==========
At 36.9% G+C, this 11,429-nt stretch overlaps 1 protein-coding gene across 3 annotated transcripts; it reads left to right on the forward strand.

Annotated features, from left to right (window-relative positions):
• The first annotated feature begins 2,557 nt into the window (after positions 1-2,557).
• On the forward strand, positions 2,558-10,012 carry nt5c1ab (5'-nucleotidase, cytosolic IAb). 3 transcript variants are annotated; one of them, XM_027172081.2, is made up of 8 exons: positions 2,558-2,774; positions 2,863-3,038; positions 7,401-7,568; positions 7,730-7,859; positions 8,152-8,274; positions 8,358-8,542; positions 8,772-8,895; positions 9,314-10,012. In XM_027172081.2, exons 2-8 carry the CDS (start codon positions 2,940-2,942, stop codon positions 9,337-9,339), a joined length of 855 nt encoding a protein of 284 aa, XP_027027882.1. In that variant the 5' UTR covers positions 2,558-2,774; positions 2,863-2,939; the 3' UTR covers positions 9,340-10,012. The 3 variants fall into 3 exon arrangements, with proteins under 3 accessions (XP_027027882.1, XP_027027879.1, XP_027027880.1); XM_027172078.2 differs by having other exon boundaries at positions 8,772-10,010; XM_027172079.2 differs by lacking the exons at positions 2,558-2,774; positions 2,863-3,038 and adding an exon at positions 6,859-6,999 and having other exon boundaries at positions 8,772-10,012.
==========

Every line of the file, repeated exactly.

At 36.9% G+C, this 11,429-nt stretch overlaps 1 protein-coding gene across 3 annotated transcripts; it reads left to right on the forward strand.

Annotated features, from left to right (window-relative positions):
• The first annotated feature begins 2,557 nt into the window (after positions 1-2,557).
• On the forward strand, positions 2,558-10,012 carry nt5c1ab (5'-nucleotidase, cytosolic IAb). 3 transcript variants are annotated; one of them, XM_027172081.2, is made up of 8 exons: positions 2,558-2,774; positions 2,863-3,038; positions 7,401-7,568; positions 7,730-7,859; positions 8,152-8,274; positions 8,358-8,542; positions 8,772-8,895; positions 9,314-10,012. In XM_027172081.2, exons 2-8 carry the CDS (start codon positions 2,940-2,942, stop codon positions 9,337-9,339), a joined length of 855 nt encoding a protein of 284 aa, XP_027027882.1. In that variant the 5' UTR covers positions 2,558-2,774; positions 2,863-2,939; the 3' UTR covers positions 9,340-10,012. The 3 variants fall into 3 exon arrangements, with proteins under 3 accessions (XP_027027882.1, XP_027027879.1, XP_027027880.1); XM_027172078.2 differs by having other exon boundaries at positions 8,772-10,010; XM_027172079.2 differs by lacking the exons at positions 2,558-2,774; positions 2,863-3,038 and adding an exon at positions 6,859-6,999 and having other exon boundaries at positions 8,772-10,012.